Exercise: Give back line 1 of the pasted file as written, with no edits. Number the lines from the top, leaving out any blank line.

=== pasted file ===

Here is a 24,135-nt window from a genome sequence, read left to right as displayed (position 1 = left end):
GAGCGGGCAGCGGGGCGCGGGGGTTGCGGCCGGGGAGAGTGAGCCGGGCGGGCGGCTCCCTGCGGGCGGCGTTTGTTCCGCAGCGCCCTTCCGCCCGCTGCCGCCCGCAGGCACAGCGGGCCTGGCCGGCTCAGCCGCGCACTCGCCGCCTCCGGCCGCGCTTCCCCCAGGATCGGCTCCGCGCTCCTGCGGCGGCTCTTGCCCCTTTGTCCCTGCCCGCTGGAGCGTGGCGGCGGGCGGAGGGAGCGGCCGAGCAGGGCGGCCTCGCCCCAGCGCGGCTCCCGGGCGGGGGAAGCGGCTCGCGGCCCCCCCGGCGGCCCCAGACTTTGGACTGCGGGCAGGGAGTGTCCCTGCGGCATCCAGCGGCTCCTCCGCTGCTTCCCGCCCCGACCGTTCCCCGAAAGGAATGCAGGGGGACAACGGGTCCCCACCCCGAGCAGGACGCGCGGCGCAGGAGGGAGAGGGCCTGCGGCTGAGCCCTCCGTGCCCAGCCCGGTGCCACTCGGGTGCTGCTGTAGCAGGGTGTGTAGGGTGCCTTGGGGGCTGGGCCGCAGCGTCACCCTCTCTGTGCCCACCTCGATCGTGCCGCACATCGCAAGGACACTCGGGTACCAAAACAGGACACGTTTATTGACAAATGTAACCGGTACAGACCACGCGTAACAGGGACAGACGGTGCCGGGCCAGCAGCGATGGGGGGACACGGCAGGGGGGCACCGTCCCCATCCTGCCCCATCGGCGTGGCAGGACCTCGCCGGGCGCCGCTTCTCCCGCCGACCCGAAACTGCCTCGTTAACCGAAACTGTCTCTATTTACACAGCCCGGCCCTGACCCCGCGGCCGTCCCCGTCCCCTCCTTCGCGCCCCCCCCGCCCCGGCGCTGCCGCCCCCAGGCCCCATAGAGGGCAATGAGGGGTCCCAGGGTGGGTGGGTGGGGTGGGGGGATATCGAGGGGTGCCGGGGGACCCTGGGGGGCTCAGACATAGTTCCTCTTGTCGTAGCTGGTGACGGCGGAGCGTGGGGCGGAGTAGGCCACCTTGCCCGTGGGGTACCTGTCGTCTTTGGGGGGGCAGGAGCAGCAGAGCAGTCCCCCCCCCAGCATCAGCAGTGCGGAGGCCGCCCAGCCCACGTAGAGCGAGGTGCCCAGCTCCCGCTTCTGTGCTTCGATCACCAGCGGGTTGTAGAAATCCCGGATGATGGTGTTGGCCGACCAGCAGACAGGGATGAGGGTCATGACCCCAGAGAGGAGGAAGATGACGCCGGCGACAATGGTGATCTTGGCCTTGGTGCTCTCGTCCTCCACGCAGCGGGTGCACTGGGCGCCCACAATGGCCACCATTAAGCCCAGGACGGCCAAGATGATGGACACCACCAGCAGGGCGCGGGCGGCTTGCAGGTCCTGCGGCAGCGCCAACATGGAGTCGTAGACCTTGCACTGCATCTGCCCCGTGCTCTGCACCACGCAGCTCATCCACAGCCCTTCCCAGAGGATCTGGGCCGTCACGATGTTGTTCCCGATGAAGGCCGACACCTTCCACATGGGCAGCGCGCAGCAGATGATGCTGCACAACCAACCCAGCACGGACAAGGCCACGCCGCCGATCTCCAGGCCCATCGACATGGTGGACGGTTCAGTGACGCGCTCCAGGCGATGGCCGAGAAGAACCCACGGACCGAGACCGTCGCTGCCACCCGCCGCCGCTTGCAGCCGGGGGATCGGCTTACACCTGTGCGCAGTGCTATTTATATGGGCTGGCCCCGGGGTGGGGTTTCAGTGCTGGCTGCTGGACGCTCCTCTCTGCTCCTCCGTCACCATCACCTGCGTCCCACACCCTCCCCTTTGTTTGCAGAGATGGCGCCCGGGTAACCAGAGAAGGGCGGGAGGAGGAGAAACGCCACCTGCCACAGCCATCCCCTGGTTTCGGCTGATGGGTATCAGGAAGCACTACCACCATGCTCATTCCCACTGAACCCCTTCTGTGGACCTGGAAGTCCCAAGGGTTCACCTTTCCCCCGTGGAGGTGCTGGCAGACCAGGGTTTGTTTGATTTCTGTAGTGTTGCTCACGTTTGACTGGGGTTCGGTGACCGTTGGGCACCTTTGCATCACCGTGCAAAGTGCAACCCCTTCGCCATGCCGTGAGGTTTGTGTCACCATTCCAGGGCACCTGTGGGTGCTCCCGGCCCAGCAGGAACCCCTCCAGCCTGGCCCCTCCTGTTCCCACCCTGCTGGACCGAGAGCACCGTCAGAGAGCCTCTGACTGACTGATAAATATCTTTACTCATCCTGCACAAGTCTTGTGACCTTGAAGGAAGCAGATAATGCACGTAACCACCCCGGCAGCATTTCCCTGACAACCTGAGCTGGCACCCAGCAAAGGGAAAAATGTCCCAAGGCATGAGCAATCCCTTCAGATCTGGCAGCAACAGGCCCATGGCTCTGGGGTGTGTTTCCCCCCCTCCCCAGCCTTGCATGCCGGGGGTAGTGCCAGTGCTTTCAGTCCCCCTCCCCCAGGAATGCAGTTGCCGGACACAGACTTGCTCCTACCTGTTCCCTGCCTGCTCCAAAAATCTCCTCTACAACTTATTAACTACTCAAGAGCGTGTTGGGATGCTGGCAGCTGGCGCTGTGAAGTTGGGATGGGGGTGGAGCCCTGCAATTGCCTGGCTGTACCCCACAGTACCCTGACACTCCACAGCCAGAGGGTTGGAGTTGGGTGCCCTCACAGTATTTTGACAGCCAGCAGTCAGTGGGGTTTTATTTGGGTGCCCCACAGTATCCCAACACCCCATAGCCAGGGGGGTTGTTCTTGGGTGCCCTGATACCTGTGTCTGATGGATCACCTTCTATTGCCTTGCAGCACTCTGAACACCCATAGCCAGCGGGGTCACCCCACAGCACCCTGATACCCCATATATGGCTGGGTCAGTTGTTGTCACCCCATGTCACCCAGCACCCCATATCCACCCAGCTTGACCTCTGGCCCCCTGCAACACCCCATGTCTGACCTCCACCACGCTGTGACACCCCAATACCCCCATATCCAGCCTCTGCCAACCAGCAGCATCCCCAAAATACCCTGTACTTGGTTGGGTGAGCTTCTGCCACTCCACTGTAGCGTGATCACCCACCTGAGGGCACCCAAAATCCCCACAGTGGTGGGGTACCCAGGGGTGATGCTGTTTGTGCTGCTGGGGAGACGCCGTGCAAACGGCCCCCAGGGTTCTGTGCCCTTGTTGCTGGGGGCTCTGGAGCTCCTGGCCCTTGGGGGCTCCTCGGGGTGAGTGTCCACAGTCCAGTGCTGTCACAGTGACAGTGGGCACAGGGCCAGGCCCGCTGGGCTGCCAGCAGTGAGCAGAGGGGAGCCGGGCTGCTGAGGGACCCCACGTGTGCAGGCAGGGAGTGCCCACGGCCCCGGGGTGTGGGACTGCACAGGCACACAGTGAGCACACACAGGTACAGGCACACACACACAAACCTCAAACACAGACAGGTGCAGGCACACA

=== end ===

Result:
Here is a 24,135-nt window from a genome sequence, read left to right as displayed (position 1 = left end):